BSL ALERT: Sioux Falls, South Dakota

The Land Use Committee of the Sioux Falls, South Dakota city council will begin public discussions which will likely involve breed specific steps to “reduce the potential for dog bites or attacks.” The committee chair expects these discussions will start at the next meeting on June 26, and he has expressed a desire to hear from the public on this issue.

At this time, no formal proposal has been brought before the council as a whole. As such, please send your polite, respectful and informative opposition to the members of the Land Use Committee only. Please be sure to present viable suggestions and alternatives for their consideration, as well. Talking points and alternatives can be found here.

Land Use Committee Members:
•Rex Rolfing (Chair)
•Kermit Staggers
•Dean Karsky (Presented breed specific materials to committee)
•Kenny Anderson Jr.

Land Use Committee member e-mails
rrolfing@siouxfalls.org,kstaggers@siouxfalls.org,dkarsky@siouxfalls.org,kandersonjr@siouxfalls.org

The Land Use Committee will next meet on Tuesday, June 26, 2012 at 4:30 p.m. Meetings take place at Carnegie Town Hall, Council Chambers. Please note: The meeting will start immediately upon conclusion of the Council Information Meeting, so the actual start time can vary.

Council puts dog attacks on topics list

The City Council’s land use committee soon will begin a public discussion about what steps Sioux Falls could take to reduce the potential for dog bites or attacks.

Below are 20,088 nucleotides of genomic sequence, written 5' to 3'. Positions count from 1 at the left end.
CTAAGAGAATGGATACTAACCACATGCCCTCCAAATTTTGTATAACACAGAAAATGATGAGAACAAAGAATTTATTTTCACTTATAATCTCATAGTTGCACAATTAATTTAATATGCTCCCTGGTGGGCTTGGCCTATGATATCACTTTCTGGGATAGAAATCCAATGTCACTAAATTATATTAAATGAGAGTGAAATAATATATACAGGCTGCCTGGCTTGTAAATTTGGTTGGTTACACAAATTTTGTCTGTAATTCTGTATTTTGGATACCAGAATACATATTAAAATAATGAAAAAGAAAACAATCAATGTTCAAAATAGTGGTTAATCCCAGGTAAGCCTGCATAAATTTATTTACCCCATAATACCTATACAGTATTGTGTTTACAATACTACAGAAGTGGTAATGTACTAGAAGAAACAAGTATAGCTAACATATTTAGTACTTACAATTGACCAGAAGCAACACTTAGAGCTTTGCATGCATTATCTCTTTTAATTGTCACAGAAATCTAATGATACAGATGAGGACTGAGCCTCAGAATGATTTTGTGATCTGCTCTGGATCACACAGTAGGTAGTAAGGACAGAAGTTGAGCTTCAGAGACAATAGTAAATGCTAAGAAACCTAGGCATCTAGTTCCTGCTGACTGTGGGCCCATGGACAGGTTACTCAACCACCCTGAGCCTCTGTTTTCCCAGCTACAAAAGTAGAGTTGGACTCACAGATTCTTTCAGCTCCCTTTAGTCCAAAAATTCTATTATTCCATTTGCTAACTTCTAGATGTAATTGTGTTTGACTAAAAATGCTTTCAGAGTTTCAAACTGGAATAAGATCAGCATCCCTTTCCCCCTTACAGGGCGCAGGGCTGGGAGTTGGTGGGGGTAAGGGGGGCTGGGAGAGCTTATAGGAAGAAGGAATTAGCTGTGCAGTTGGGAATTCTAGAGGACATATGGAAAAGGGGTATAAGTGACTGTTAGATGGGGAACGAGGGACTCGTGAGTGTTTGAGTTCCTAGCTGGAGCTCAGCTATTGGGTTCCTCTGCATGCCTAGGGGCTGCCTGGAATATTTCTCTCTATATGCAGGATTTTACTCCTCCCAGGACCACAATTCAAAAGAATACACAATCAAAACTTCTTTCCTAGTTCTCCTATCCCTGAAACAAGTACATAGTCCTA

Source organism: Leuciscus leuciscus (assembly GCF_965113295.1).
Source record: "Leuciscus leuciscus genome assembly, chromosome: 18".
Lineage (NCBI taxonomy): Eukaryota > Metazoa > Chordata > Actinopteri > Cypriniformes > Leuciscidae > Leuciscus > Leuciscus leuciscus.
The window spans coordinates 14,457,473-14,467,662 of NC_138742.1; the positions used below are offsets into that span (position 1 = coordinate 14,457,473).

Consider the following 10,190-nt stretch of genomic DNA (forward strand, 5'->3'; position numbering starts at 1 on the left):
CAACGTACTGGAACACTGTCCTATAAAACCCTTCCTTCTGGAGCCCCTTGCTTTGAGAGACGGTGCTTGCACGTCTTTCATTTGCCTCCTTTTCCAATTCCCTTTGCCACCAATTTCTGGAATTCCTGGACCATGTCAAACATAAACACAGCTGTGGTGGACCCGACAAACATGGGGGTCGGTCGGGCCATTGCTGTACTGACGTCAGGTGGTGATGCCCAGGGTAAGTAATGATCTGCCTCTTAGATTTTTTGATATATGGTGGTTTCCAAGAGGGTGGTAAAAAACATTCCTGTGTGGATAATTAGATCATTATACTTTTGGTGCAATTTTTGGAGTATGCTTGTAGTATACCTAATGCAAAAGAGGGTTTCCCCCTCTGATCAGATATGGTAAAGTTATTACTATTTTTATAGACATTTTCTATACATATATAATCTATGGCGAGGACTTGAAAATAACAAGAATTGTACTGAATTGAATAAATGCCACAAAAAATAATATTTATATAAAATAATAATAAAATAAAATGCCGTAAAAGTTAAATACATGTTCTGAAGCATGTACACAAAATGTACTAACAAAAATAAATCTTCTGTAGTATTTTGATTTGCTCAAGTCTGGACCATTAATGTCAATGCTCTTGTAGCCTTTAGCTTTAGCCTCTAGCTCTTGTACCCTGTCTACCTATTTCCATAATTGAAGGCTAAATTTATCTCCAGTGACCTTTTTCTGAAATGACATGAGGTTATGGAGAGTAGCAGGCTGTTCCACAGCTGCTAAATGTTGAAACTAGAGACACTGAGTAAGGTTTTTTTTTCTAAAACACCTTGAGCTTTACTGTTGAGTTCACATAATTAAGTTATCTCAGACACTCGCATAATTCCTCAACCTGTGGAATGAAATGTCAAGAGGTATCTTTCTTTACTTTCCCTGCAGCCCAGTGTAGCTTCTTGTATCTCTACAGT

Councilor Dean Karsky, who works in the insurance industry, presented dog bite statistics to the council last week that show pit bulls and Rottweilers are responsible for about 70 percent of all dog bites in the nation that require medical treatment. Karsky said Friday he has not talked to the other councilors about the issue, and while he’s not pushing for any kind of citywide ban on those breeds, he would be for it.

The land use committee chairman, Councilor Rex Rolfing, expects to start discussion at the committee’s July meeting and then bring in experts to talk about local facts and statistics to help determine the best way to approach the issue. He said input from the public might come in August or September.

Rolfing said he hopes to hear a lot of public discussion. He added that it could be a while before any sort of council action is taken.

A Sioux Falls man was hospitalized last week after he was mauled by two pit bulls while playing basketball at Beadle Greenway Park. A police officer shot and killed one of the dogs after it acted menacingly toward a second person and began to approach the officer.

“It’s not just a bite, it’s an attack,” Karsky said. “It will be interesting to see what comes up, I want input, and to hear from both sides of the issue. Maybe I’m jaded just because I hear all the bad side.”

In South Dakota, some cities have placed restrictions on pit bulls and other large, powerful breeds.

Tea considered a ban on pit bulls in 2009 but settled on an ordinance requiring owners to carry liability insurance, post signs warning and muzzle the dogs when they leave home.

The town of Hurley banned pit bulls, Rottweilers and Doberman pinschers in 2005.

http://www.argusleader.com/article/20120610/NEWS/306100021/Council-puts-dog-attacks-topics-list

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